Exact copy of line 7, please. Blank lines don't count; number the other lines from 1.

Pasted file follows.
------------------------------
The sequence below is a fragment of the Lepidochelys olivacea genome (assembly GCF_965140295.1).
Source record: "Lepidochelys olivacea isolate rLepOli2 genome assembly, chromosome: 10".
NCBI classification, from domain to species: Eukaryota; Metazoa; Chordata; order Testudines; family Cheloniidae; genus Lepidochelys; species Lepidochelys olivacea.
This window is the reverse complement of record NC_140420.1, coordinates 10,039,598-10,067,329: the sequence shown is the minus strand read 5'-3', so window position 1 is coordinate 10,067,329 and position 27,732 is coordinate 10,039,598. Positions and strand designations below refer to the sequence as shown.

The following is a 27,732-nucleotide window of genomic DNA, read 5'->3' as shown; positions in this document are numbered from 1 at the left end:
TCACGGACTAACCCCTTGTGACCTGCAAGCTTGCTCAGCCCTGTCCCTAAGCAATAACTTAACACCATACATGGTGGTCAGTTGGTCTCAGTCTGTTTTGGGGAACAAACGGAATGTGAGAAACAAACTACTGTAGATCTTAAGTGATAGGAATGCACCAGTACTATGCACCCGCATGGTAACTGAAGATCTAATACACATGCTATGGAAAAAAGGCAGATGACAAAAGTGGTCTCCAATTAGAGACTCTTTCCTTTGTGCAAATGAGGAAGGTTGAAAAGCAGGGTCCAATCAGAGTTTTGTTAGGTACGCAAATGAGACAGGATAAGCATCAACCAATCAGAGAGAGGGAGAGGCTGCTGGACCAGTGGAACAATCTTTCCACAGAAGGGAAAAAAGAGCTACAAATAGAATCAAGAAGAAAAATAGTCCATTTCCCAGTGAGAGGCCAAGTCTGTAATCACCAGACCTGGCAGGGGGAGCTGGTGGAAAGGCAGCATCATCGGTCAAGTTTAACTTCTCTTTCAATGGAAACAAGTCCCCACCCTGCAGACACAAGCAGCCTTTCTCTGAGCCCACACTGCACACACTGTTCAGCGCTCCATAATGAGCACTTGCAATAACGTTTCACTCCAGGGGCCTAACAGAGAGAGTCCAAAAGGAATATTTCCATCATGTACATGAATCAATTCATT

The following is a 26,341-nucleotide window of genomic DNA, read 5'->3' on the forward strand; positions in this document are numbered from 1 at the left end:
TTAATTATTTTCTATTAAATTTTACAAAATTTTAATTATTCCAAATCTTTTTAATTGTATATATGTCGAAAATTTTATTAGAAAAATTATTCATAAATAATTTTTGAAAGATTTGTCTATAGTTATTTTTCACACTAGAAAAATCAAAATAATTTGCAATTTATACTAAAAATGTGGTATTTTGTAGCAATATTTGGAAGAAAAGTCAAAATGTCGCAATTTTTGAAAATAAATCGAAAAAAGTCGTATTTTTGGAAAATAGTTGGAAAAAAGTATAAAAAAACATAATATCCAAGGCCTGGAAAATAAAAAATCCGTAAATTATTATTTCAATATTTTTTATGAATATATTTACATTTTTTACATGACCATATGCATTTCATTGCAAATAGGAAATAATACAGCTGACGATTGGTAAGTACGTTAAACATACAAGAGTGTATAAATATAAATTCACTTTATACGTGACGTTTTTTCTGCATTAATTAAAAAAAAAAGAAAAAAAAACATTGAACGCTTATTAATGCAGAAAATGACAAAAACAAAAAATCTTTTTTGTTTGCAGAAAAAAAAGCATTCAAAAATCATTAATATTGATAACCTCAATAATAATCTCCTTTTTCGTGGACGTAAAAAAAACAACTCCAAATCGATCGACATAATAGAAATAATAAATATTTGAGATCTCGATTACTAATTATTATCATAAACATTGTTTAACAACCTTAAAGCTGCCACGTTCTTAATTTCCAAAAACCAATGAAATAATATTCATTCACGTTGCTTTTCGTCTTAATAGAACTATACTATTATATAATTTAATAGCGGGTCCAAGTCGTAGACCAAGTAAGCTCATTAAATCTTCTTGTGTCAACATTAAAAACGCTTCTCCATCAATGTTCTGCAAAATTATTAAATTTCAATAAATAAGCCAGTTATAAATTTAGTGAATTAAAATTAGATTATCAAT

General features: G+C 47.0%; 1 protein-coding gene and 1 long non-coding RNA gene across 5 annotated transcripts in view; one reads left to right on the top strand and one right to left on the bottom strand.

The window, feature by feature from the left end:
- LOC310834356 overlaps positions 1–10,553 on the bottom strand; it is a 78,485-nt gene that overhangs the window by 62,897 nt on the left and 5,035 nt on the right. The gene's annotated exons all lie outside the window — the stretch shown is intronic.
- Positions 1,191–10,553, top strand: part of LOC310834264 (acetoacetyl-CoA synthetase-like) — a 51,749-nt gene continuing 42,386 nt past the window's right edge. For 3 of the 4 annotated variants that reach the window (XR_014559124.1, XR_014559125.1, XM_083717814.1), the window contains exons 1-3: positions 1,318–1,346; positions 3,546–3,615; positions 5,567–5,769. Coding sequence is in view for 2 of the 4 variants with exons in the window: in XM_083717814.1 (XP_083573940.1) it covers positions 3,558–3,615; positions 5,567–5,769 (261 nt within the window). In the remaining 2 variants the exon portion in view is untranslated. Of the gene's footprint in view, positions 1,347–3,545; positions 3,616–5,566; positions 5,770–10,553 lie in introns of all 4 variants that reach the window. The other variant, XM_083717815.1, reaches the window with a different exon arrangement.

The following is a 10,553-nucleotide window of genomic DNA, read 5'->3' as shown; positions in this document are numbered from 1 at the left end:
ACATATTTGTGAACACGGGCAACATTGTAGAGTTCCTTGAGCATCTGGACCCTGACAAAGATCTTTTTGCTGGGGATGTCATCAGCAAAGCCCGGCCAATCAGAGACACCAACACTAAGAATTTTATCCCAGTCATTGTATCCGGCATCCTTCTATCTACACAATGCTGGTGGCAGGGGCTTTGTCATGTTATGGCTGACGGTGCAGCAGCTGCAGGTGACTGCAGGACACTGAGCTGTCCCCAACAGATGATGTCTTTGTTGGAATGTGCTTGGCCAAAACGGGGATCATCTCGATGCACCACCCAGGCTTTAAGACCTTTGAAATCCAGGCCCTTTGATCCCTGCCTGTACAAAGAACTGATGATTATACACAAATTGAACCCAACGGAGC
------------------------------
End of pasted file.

The following is a 26,341-nucleotide window of genomic DNA, read 5'->3' on the forward strand; positions in this document are numbered from 1 at the left end: